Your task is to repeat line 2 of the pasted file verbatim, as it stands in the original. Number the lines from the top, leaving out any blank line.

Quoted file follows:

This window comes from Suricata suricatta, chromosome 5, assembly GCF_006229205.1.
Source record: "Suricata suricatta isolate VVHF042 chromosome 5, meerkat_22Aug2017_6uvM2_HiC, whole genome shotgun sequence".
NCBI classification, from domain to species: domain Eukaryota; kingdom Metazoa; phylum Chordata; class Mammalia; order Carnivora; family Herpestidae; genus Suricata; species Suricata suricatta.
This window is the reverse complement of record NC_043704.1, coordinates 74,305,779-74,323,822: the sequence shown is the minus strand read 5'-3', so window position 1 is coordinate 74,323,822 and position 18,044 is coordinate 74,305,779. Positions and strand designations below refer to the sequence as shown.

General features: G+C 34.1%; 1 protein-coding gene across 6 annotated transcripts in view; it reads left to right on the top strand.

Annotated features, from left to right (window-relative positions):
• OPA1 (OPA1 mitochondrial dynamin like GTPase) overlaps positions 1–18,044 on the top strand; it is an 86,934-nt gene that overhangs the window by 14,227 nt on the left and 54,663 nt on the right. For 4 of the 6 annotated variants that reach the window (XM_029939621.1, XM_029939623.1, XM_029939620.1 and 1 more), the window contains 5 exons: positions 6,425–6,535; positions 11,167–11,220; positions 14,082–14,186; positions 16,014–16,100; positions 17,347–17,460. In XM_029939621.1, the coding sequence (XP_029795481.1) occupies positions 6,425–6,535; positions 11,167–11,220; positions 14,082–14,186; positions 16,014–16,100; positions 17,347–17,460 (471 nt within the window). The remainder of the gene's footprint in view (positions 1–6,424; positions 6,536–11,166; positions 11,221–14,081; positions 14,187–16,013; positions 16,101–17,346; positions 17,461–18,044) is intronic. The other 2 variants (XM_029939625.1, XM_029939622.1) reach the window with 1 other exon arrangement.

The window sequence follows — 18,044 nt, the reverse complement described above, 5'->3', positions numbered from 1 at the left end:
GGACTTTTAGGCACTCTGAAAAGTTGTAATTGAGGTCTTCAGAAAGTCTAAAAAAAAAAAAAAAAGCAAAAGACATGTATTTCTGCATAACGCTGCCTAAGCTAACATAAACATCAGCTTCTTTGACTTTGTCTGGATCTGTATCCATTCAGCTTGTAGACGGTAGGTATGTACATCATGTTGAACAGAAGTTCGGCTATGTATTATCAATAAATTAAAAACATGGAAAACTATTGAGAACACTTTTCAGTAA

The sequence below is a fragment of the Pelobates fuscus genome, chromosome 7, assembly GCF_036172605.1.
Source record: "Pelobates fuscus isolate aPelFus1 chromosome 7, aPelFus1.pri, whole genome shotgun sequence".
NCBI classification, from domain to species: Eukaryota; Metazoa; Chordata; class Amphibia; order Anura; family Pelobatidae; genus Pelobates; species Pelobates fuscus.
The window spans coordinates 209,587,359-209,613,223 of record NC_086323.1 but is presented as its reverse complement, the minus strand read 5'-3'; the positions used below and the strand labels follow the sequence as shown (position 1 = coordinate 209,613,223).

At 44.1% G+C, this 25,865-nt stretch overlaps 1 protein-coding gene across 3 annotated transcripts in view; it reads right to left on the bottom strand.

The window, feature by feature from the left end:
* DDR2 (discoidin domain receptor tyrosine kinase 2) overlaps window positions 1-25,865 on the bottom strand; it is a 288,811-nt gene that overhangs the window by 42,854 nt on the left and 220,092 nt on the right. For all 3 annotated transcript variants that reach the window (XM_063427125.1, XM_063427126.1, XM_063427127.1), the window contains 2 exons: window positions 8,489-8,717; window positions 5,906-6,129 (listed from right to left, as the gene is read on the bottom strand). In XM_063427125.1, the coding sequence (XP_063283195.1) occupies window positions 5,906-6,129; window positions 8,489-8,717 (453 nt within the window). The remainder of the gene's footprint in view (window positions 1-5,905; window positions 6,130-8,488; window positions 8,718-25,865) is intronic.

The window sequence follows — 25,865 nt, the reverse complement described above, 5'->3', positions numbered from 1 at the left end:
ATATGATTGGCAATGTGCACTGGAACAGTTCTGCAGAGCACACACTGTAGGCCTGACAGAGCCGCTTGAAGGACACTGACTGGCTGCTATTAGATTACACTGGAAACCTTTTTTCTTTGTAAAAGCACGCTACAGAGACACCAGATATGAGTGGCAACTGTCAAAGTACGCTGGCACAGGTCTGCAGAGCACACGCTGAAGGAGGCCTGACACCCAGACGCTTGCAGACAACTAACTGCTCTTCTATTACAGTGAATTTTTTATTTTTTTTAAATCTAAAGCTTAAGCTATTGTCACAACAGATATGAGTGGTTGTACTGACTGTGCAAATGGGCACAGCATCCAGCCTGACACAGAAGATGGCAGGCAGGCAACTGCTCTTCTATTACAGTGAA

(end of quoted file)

Source record: "Suricata suricatta isolate VVHF042 chromosome 5, meerkat_22Aug2017_6uvM2_HiC, whole genome shotgun sequence".